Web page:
September 29, 2023

International Roadcheck results: Carriers have room for improvement


Results of the Commercial Vehicle Safety Alliance’s (CVSA) 2023 International Roadcheck are in. The numbers reveal not much has changed since last year, and there is still plenty of room for motor carriers to improve their overall safety and compliance.

The annual three-day inspection effort took place May 16-18 throughout the U.S., Mexico and Canada. CVSA-certified inspectors hit the roads to conduct as many level I, II and III inspections as possible. This year, 59,429 Roadcheck inspections were performed in North America, with most taking place in the U.S.

In the U.S., just over 19%, or around one out of every five inspections, resulted in at least one vehicle out-of-service (OOS) violation. This is just a 4% improvement from last year. Also on par with last year’s numbers were driver OOS violations, which accounted for 6% of total violations.

OOS violations mean the vehicle or driver is restricted from service for a specific period of time or until the issue is resolved. In addition to costing fleets valuable time, the violations carry a higher severity score than others, which ultimately negatively affects their Compliance, Safety, Accountability (CSA) profiles.

This year, the top five OOS violation categories for vehicles include brake systems, tires, defective service brakes, cargo securement and lights. The top driver OOS violation categories were hours of service, false logs, other, canceled/revoked license and no medical card.

Improving safety is a constant effort. Driving meaningful change starts with individual companies taking ownership of their roadside inspection results.

Avoid the fallout of poor inspections

Even after a roadside inspection ends, its impact can linger. Inspections with scored violations stick around on a carrier’s CSA profile for 24 months.

Based on a carrier’s CSA score, the Federal Motor Carrier Safety Administration (FMCSA) may prioritize that carrier for an intervention, which could mean a full onsite audit. If auditors find enough violations during a compliance review, it may end with a demotion of a carrier’s publicly viewable safety rating.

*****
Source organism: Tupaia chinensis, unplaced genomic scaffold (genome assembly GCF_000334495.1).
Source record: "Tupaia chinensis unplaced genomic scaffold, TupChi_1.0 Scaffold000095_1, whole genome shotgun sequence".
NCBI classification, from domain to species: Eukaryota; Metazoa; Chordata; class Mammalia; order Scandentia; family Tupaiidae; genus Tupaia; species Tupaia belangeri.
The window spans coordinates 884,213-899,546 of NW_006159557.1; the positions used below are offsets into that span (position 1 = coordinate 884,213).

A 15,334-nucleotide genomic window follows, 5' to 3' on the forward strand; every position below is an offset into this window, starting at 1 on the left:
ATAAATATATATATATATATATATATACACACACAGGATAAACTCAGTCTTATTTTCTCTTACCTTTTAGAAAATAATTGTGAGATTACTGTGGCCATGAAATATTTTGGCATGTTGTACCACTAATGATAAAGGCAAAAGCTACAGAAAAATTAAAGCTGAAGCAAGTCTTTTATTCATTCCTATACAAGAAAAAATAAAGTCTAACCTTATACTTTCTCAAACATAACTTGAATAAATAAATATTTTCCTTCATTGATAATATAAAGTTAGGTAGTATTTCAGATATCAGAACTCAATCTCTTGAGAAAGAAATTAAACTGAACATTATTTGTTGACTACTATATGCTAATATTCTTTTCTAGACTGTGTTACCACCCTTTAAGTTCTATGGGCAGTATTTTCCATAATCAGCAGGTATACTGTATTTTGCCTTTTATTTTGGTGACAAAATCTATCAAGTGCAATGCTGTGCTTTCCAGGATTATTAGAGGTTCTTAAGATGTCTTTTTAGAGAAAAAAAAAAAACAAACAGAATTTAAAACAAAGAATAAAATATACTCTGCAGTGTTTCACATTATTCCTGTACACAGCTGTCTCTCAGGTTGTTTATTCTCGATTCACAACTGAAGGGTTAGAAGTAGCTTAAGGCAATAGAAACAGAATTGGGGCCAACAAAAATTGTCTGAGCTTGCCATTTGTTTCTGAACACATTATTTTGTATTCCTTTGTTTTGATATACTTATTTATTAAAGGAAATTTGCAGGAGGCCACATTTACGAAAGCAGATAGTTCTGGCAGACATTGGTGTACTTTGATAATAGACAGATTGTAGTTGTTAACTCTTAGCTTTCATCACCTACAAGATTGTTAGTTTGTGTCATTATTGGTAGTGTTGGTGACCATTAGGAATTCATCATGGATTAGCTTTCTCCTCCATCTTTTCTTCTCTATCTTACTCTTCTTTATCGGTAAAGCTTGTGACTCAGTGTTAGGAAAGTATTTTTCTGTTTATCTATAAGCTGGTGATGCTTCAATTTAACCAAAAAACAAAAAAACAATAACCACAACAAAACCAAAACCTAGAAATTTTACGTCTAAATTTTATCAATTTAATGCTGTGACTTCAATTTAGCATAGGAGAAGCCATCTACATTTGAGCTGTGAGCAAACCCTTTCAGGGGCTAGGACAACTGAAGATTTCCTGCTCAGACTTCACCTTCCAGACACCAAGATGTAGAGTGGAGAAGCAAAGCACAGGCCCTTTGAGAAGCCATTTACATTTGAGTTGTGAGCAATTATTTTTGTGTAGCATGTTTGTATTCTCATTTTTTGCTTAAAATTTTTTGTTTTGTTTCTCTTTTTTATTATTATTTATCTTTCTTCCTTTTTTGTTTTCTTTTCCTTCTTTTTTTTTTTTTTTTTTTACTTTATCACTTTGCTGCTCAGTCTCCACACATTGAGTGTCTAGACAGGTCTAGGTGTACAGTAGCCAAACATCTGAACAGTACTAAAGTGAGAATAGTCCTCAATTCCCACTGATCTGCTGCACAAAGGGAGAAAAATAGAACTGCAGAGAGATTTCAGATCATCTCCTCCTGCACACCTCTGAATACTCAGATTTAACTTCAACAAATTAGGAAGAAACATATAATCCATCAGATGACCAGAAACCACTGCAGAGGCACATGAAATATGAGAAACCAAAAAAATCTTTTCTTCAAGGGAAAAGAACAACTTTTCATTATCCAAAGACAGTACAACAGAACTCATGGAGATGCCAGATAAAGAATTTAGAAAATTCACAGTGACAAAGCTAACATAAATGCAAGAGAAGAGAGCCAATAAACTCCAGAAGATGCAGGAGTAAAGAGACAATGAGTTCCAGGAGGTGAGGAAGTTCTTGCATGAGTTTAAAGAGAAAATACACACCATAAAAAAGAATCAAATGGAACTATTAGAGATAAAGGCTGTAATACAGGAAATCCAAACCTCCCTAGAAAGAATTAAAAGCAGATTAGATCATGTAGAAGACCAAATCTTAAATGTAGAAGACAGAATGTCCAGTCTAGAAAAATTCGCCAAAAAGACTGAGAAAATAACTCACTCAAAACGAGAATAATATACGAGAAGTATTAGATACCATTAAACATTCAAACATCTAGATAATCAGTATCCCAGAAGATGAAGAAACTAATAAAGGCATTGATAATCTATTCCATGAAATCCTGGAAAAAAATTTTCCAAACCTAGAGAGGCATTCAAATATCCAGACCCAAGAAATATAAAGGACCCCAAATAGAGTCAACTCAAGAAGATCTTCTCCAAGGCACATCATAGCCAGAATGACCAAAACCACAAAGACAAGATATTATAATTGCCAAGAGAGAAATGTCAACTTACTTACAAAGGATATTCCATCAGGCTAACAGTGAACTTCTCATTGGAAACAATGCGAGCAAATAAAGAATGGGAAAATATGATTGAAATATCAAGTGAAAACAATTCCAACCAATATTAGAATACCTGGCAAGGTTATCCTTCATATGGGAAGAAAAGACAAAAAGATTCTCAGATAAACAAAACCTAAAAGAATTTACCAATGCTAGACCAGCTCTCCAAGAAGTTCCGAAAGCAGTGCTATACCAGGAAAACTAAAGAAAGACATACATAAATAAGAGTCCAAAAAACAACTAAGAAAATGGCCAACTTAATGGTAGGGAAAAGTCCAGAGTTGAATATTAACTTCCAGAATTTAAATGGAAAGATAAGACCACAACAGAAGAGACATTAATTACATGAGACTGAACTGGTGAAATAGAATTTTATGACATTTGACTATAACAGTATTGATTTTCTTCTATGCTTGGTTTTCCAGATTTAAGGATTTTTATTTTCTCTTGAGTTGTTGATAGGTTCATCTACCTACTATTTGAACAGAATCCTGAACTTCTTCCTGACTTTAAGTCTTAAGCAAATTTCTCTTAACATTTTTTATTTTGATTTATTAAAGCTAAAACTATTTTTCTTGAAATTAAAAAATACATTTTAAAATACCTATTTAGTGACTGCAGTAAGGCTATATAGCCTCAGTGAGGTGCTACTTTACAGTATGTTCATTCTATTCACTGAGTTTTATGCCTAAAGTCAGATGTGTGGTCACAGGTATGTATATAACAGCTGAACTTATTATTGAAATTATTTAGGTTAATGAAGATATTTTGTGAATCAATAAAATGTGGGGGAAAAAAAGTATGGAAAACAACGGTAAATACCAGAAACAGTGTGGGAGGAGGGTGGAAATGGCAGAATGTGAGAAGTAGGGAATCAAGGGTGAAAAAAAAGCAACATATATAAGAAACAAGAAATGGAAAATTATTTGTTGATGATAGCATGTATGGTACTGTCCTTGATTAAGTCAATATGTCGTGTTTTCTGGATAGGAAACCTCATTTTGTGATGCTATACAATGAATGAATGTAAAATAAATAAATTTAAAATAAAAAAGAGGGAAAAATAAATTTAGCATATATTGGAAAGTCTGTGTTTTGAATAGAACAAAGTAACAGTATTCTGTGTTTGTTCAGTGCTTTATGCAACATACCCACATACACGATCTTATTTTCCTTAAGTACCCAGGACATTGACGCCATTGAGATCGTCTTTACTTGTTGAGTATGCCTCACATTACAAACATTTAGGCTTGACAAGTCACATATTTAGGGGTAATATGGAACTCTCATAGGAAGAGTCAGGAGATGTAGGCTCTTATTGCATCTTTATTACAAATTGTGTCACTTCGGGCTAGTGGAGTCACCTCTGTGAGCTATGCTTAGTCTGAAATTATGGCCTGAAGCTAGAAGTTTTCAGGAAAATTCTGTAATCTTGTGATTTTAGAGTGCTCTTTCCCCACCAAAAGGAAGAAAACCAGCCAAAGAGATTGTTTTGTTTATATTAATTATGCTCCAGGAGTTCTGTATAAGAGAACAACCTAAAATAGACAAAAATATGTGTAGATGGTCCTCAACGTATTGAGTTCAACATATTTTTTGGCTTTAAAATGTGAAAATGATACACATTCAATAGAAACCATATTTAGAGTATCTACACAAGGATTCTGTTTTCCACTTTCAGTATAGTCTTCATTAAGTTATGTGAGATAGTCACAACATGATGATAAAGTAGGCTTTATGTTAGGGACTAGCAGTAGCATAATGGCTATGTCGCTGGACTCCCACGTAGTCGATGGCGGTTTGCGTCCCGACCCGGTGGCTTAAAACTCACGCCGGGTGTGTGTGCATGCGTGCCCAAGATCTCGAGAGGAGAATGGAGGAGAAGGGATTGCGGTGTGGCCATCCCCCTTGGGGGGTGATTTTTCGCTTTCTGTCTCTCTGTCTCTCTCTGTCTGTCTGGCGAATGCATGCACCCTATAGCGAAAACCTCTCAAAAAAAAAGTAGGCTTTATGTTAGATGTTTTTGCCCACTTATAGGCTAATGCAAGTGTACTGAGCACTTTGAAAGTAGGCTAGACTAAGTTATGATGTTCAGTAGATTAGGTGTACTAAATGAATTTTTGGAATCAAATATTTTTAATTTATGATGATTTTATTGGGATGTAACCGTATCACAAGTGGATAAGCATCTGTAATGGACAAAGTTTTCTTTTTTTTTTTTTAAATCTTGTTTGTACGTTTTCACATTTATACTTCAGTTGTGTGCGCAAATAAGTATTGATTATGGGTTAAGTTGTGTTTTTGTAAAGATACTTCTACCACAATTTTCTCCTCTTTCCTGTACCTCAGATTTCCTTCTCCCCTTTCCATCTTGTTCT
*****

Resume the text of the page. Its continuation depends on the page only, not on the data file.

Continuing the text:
“DOT audits and compliance reviews are not random occurrences. Nearly 90% of audits and compliance reviews are conducted based on CSA scores. Clean inspections reduce CSA scores — your company’s and your drivers’ scores,” said Rick Malchow, industry business adviser at J. J. Keller & Associates Inc. J. J. Keller is the transport industry’s trusted safety and compliance expert since 1953, providing safety and compliance consulting, services and products.

While it’s critical to avoid poor roadside inspections altogether to mitigate your risk of an audit, the next best thing to do is learn from common violations at the industrywide level and within a carrier’s own organization. Carriers should target these areas and take action to avoid future fallout and risks associated with roadside violations, out-of-service events and poor CSA scores.

Luckily, solving the most common roadside inspection violations is within reach for carriers.

“Some believe that the plateauing of the OOS numbers tells us we’ve reached the ‘natural zero,’ the lowest OOS numbers that can be achieved,”  said Tom Bray, senior industry business adviser at J. J. Keller. “However, I believe the industry can do better. The most common violations that are written during roadside inspections are the ones that fleets and drivers can impact.”

See the chart below with simple corrective actions for common roadside inspection violations:

(Image: J. J. Keller & Associates, Inc.)